The short autonomy of electric vehicles is one of the most important barriers affecting their large diffusion in the market, and fast charge of lithium batteries is one of the most significant enabling factors addressed. Many countries are implementing plans and strategies for the installation of electric-vehicle charging infrastructures which involve fast-charging stations. Manufacturers are bringing electric-vehicle charging stations to the market with increasing levels of power.
On the other hand, we currently know very little about the impact of fast charge on lithium batteries. Battery manufacturers give information about the life cycle of their products, but this information is applicable to conditions that differ from the applications. Literature offers a lot of data about the characterization, life cycles or aging testing, and the modeling of lithium-ion cells [1
]; however, few results are available on tests using real working profiles, especially those with fast charging, and/or experiences with complete battery systems on board of electric vehicles [6
In this scenario, fast charge appears a very important topic to investigate [9
]. The ENEA (Italian National Agency for New Technologies, Energy and Sustainable Economic Development) has researched life tests of battery systems for electric vehicles for a long time [13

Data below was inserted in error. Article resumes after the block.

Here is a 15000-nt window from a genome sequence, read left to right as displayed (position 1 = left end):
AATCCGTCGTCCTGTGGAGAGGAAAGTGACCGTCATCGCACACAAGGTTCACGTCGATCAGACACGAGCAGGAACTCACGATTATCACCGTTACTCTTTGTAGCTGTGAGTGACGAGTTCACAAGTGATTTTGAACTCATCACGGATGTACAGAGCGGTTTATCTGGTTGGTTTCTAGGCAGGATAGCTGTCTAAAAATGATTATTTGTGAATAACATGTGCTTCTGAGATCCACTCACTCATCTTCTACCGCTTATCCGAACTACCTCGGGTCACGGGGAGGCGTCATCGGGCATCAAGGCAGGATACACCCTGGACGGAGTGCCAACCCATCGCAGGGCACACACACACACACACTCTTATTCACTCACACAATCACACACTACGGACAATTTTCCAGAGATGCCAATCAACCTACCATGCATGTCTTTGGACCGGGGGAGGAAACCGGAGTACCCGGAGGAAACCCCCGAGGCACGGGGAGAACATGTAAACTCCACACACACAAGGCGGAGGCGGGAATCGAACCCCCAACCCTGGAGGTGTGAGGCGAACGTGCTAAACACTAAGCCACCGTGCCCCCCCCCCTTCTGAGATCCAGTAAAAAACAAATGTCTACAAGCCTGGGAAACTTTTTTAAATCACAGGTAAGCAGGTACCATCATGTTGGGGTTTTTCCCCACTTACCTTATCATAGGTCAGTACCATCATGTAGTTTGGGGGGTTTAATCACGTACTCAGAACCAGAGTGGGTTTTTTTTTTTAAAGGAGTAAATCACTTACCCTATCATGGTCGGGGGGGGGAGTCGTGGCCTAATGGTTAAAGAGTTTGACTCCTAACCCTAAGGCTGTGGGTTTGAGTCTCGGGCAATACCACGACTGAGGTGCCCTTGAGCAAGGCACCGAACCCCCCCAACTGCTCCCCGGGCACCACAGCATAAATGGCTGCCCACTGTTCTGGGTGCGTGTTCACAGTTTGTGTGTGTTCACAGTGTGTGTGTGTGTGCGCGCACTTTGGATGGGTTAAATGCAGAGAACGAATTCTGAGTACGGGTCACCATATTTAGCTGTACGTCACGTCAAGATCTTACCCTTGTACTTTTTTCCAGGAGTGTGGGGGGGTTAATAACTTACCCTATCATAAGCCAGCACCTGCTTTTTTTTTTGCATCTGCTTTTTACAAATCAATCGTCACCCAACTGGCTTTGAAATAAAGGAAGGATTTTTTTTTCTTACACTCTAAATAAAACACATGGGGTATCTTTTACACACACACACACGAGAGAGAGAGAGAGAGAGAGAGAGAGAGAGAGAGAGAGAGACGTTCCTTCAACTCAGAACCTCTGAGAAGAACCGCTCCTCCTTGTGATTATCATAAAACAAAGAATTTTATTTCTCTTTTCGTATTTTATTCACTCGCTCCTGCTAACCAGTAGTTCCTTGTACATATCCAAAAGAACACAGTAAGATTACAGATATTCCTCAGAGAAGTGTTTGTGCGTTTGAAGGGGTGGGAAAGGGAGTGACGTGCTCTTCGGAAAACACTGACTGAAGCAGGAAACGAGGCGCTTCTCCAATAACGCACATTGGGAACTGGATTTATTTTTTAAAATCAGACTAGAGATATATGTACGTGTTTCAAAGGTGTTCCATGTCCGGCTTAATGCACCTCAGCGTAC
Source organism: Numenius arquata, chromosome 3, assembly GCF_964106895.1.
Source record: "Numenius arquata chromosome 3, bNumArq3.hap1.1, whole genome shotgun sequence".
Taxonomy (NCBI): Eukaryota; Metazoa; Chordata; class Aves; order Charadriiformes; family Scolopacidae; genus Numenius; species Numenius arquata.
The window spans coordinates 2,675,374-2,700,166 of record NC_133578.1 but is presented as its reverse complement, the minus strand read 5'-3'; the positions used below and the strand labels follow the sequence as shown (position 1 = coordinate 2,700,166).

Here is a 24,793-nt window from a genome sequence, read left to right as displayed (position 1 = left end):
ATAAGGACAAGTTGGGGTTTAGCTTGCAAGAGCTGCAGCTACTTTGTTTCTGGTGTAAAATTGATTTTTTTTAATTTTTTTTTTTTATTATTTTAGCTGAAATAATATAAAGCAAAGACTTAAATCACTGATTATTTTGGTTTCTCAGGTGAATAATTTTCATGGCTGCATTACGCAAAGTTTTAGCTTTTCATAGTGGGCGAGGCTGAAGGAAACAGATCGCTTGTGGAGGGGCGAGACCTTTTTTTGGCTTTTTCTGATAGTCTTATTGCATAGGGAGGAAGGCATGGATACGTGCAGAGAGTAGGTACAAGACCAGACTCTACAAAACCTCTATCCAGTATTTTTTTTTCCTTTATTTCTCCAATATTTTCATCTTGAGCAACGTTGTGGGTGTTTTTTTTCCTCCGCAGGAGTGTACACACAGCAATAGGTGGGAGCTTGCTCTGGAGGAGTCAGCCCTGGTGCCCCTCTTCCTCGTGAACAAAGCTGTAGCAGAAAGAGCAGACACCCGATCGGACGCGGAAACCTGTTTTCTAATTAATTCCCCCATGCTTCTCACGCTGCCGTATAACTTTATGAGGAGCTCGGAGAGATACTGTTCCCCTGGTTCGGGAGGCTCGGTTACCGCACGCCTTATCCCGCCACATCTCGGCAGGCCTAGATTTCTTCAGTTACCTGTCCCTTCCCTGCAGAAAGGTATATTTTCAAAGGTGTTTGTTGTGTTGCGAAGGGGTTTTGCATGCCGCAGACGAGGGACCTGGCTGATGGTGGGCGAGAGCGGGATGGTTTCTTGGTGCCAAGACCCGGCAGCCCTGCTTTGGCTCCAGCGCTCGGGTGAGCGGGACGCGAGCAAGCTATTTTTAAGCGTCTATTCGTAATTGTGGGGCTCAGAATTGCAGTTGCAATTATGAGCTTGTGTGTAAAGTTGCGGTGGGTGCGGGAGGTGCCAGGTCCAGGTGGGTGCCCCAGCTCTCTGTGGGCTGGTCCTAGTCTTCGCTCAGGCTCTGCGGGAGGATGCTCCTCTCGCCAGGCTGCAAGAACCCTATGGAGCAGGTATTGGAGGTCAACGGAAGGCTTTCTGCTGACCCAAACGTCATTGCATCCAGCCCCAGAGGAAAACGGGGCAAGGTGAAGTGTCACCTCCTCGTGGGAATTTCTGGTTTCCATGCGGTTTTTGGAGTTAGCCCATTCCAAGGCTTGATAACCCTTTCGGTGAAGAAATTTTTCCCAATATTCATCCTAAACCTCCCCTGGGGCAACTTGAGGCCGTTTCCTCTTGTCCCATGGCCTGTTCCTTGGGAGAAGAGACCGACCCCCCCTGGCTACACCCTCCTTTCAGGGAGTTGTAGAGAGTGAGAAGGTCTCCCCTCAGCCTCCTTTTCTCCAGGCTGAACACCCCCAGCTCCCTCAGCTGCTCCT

], and in the past few years, the experimental activities in the sector of life-cycle testing of lithium batteries for fast charging have increased.
This study generally addresses the effects of fast charge on a lithium-ion battery module. In particular, the cells inside the battery module were subject to a charging current rate much bigger than that recommended by the manufacturer. As a real challenge of the work, this choice was specially made to overdo and better enhance the effects of fast charge on lithium batteries.
After a description of the battery module, the fast-charge life cycle procedure and its effects are discussed. Finally, the correspondence of the life cycle procedure with a real application for local public transportation was considered, and a cost comparison between the battery systems of a minibus was made throughout the vehicle’s lifespan. The minibus was equipped with the following:
a battery system sized for fast charge at the end of line,
a larger battery system sized for slow charge at the end of a working day.
2. Battery Module
The battery module characteristics were 12.8 V and 60 Ah. It was developed and realized by ENEA in collaboration with the University of Pisa, Department of Information Engineering, under the founding of the Italian Ministry for Economic Development in the framework of the Program Agreement for the Research on National Electric Systems. It was made of four lithium-iron-phosphate cells connected in series, and it was equipped with a battery management system (BMS; Figure 1
and Table 1
), which provided the following functions:
Monitoring: the BMS measured, displayed, and registered the values of voltage and temperature for each cell.
Thermal control: when the temperature measurement of one or more cells reached an upper limit, called “T_cell_fan_on”, the BMS switched on the cooling system, which functioned until the temperature value reduced to a lower limit, called “T_cell_fan_off”. The upper and lower limits were set during the BMS configuration.